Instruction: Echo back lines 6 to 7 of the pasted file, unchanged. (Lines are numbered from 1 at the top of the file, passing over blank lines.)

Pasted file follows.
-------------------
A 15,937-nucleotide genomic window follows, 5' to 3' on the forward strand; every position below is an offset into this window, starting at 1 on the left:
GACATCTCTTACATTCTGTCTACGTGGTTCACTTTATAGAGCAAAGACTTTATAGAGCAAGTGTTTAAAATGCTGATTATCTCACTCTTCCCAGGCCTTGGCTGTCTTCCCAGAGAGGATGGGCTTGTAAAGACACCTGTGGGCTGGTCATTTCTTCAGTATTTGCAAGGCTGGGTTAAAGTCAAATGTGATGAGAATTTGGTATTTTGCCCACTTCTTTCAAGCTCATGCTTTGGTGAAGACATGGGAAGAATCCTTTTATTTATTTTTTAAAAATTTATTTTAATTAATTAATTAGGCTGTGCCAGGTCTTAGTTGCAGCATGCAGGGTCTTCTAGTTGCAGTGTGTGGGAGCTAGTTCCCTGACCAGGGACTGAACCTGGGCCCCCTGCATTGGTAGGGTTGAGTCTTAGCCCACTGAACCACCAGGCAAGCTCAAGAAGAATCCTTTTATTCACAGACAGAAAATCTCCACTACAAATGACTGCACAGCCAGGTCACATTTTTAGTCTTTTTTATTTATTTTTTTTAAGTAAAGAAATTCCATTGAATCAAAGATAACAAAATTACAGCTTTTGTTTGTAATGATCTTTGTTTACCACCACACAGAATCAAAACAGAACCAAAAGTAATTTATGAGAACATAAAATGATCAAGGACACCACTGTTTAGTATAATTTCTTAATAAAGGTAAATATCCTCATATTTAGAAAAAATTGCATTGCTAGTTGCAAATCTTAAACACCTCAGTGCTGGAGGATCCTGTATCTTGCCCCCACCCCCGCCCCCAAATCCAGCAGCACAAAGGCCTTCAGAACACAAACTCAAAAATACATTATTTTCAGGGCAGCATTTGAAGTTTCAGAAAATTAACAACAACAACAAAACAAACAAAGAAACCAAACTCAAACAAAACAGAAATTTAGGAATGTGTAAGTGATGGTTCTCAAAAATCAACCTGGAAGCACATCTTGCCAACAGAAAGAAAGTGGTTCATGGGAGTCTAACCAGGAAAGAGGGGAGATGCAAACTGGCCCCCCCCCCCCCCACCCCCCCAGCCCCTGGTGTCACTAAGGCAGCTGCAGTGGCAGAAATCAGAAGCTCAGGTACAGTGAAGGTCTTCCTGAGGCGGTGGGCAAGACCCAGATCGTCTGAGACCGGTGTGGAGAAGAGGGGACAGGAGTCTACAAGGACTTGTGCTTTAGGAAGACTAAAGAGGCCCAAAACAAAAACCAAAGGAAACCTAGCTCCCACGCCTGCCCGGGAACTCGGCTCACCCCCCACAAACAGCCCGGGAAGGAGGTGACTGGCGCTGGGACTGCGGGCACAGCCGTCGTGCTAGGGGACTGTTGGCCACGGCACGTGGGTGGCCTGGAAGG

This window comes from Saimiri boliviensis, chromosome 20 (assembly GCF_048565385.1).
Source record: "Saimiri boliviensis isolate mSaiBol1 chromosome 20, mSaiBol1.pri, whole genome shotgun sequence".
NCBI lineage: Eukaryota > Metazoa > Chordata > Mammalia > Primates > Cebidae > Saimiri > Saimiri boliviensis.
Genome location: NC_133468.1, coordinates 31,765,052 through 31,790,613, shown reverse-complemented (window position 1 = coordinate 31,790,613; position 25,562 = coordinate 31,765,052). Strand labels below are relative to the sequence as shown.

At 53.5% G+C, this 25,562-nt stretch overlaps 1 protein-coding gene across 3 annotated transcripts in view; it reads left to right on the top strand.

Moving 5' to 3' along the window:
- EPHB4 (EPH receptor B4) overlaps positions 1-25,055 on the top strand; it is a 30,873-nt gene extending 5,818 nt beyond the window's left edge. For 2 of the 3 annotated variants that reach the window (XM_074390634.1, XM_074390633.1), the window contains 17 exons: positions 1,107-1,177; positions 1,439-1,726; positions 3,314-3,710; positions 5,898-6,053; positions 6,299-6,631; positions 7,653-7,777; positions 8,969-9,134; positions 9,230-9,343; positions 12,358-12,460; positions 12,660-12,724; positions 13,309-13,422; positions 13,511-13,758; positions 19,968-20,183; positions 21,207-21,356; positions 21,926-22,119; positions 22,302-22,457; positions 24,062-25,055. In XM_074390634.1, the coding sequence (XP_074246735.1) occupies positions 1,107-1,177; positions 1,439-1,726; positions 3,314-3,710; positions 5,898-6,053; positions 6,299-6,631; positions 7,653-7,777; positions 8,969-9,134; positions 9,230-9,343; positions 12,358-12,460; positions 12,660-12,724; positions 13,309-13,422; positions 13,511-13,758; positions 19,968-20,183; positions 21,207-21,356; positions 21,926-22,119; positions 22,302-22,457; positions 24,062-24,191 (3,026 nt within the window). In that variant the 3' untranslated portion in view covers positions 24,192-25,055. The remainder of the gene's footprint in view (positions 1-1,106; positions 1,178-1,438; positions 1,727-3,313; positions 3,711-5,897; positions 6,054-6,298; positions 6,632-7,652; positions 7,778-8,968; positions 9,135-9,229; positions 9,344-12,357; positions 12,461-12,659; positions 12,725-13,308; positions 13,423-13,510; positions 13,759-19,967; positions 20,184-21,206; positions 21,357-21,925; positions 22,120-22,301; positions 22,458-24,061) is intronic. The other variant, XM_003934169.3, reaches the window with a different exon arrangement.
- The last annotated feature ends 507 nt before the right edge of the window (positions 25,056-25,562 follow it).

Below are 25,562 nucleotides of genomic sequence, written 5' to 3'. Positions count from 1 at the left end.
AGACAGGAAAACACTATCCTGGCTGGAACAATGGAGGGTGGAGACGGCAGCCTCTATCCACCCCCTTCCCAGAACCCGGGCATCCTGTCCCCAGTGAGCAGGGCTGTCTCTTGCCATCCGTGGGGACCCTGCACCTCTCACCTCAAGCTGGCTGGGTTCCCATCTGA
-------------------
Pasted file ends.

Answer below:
Genome location: NC_133468.1, coordinates 31,765,052 through 31,790,613, shown reverse-complemented (window position 1 = coordinate 31,790,613; position 25,562 = coordinate 31,765,052). Strand labels below are relative to the sequence as shown.

At 53.5% G+C, this 25,562-nt stretch overlaps 1 protein-coding gene across 3 annotated transcripts in view; it reads left to right on the top strand.